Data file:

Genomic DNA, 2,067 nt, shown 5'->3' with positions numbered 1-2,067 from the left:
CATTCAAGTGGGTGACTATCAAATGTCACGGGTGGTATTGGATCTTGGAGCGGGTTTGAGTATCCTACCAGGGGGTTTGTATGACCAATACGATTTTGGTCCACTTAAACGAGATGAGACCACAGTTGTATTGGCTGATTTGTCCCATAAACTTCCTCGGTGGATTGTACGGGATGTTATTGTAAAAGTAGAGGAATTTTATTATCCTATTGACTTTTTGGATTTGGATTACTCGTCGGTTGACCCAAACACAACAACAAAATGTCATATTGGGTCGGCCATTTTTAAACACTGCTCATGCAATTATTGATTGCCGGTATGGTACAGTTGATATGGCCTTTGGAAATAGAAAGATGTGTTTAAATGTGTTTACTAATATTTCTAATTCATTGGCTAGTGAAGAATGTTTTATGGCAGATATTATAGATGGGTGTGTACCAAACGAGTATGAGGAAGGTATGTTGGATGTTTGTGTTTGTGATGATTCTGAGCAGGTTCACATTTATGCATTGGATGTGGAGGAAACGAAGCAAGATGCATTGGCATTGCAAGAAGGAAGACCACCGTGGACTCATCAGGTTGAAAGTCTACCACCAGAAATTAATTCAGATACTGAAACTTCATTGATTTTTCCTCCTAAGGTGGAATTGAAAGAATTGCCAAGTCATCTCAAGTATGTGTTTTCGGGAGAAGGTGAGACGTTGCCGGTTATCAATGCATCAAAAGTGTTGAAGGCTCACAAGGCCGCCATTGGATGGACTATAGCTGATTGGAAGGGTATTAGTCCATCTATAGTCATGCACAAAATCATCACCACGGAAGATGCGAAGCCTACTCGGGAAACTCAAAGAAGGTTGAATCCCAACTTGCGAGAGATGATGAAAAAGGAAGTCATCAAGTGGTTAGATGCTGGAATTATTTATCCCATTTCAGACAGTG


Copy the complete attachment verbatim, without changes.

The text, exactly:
Genomic DNA, 2,067 nt, shown 5'->3' with positions numbered 1-2,067 from the left:
CATTCAAGTGGGTGACTATCAAATGTCACGGGTGGTATTGGATCTTGGAGCGGGTTTGAGTATCCTACCAGGGGGTTTGTATGACCAATACGATTTTGGTCCACTTAAACGAGATGAGACCACAGTTGTATTGGCTGATTTGTCCCATAAACTTCCTCGGTGGATTGTACGGGATGTTATTGTAAAAGTAGAGGAATTTTATTATCCTATTGACTTTTTGGATTTGGATTACTCGTCGGTTGACCCAAACACAACAACAAAATGTCATATTGGGTCGGCCATTTTTAAACACTGCTCATGCAATTATTGATTGCCGGTATGGTACAGTTGATATGGCCTTTGGAAATAGAAAGATGTGTTTAAATGTGTTTACTAATATTTCTAATTCATTGGCTAGTGAAGAATGTTTTATGGCAGATATTATAGATGGGTGTGTACCAAACGAGTATGAGGAAGGTATGTTGGATGTTTGTGTTTGTGATGATTCTGAGCAGGTTCACATTTATGCATTGGATGTGGAGGAAACGAAGCAAGATGCATTGGCATTGCAAGAAGGAAGACCACCGTGGACTCATCAGGTTGAAAGTCTACCACCAGAAATTAATTCAGATACTGAAACTTCATTGATTTTTCCTCCTAAGGTGGAATTGAAAGAATTGCCAAGTCATCTCAAGTATGTGTTTTCGGGAGAAGGTGAGACGTTGCCGGTTATCAATGCATCAAAAGTGTTGAAGGCTCACAAGGCCGCCATTGGATGGACTATAGCTGATTGGAAGGGTATTAGTCCATCTATAGTCATGCACAAAATCATCACCACGGAAGATGCGAAGCCTACTCGGGAAACTCAAAGAAGGTTGAATCCCAACTTGCGAGAGATGATGAAAAAGGAAGTCATCAAGTGGTTAGATGCTGGAATTATTTATCCCATTTCAGACAGTG